Michael Laughing Fox Charette is a gifted Native American storyteller, poet, and member of the Red Cliff Band of Lake Superior Chippewa (located in Northern Wisconsin). As a self-taught Native flute player, he enhances his stories with hauntingly beautiful flute and drum performance. Growing up surrounded by the beauty of Lake Superior and the woods led him to dedicate his gifts as an artist to gently teaching about Native history, culture, and spirituality. His work as both a visual and performance artist is varied and tied together by the traditional wisdom of the Anishnaabe people, which is respectfully incorporated into his work. Michael captivates audiences with his authentic, relaxed style.

In fear of being removed from their ancestral lands to Kansas and Oklahoma, the Anishinaabeg of what was to become Upper and Lower Michigan, ceded almost 16 million acres of land to the United States government in the Treaty of 1836. Language within this document promised “the Indians and their deemed eligible half-breed descendants” reserved hunting/fishing rights, education, money, goods, and services considered appropriate and necessary by the president. The ceded territory boundaries are approximately the Eastern Upper Peninsula up to the Escanaba River and two-thirds of the northern lower peninsula down to Thunder Bay River (on the east side) and the Grand River (on the west side) with a boundary line drawn between the two rivers. Within these ceded territories generations of communal lands, ceremonial sites, and buried ancestors were left behind for minimal monetary compensation and provisions such as bags of salt, barrels of dried fish, a couple blacksmiths, farmers, equipment, and church missions. With the signing of the treaty the land, water, and my ancestors’ migratory life in harmony with the seasons and its gifts were irrevocably changed forever. “Noojimo’iwewin” is the word for healing in our language. This triptych was painted and named in recognition of historic and contemporary effects to Anishinaabeg way of life and culture caused by the treaty. It is a story of forgiveness, generational healing, and reclamation of heritage. It portrays Anishinaabe belief that all things are connected and reliant upon one another for their continued health and prosperity. We have a prophecy that warned of the many changes that were to come to the land and our people. Much has been damaged and lost, but through loss we gained strength and perseverance. The will to survive. Another prophecy speaks of choice. Modern academia teaches that mankind is at the top of the hierarchy in the food chain, but Anishinaabe believe that we are at the bottom and rely on all other beings for the gifts they give, this includes soil, air, water, and fire. Through the act of reciprocation, we nourish the four parts of our own being (physical, intellectual, emotional, and spiritual) as well as the continued health of our environment. Forthcoming survival and prosperity are dependent on our responsibility to respect and protect the other beings we share life with. By painting “Noojimo’iwewin”, I seek to honor this obligation by educating and inspiring generations of stewards, both present and future.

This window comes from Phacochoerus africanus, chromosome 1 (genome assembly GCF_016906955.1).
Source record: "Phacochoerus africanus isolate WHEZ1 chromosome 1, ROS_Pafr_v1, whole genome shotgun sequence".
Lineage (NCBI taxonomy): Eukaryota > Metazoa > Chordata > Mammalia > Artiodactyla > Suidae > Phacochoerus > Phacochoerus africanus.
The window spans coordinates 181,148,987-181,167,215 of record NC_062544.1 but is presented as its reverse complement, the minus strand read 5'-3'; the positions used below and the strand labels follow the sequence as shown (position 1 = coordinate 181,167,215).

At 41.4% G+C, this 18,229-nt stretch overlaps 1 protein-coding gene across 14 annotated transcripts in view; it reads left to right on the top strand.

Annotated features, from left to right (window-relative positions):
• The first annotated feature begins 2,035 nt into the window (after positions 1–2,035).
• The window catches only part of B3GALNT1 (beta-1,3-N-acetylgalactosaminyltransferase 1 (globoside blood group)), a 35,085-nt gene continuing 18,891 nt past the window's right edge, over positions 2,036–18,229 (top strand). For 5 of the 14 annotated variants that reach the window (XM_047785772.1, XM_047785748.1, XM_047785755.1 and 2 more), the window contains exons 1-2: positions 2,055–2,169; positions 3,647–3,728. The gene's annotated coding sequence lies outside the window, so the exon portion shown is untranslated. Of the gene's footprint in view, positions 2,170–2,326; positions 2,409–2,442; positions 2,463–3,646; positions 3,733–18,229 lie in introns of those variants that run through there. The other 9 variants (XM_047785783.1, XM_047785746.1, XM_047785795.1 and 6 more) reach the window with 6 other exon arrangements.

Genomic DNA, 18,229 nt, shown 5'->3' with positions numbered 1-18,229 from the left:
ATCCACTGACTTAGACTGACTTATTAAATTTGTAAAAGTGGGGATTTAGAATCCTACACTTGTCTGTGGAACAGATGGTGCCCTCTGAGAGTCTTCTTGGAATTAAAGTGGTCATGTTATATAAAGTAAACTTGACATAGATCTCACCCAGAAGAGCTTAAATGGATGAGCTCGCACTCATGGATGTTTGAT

Hartwig Gallery

The Bay College Hartwig Art Gallery opened in January, 2000, in conjunction with the new art wing, which houses the college’s art studios for ceramics, painting, and drawing. Gallery shows feature the best artists from the upper Midwest region, and change throughout the year. At the end of each semester the Art Students Show displays award-winning art students’ work--the best of these are awarded purchase prizes and become part of Bay’s permanent Art Collection.

Caitlyn Swift

Restless by Caitlyn Swift

Restless by Caitlyn Swift

Bay College announces an exhibition by Caitlyn Swift in celebration of Women's History Month.

Caitlyn Swift is a multimedia artist based in Phoenix, Arizona. Early in her education, Caitlyn was awarded with Best of Drawing and Best of Painting by the Luis Bernal Gallery at Pima Community College. Swift graduated summa cum laude with her bachelor's degree in two dimensional studies from the University of Arizona in 2020.

Caitlyn is a published artist, and has work featured in Sandscript Magazine (2019 Edition), Polaris Magazine (Spring 2020 Issue), as well as Persona Magazine (2021 Issue, Vol, 42 and 43), two of which she was awarded first place in the visual arts category. She was an artist-in-residence at Chateau d’Orquevaux, France in June of 2022, was awarded the Denis Diderot Grant in support of the residence and has a piece in their permanent private collection. Caitlyn is a second-year MFA student at Arizona State University and is set to graduate in Spring of 2025.

Using my practice as a tool for methodical and meticulous personal introspection, I explore the layered compartments that shape identity through painting, drawing and sculpture. After grappling with the jarring psychological aftermath of a head on collision in 2021, I grew obsessed with uncovering the complex inner workings of the human psyche. My work is a physical confrontation with internal fragments-an attempt to speak for the women rooted in the depths of my Self, so their stories may finally be told.

From the Collection: Student Works

Untitled, Garrett Van Nett

Untitled, Garrett Van Nett

Untitled, Kaylee Hubert

Untitled, Kaylee Hubert

Bay College announces an exhibition, From the Collection: Student Works, an exhibition in the Hartwig Gallery featuring student work that is in our permanent collection. The work will be on view from January 30-February 29, 2024.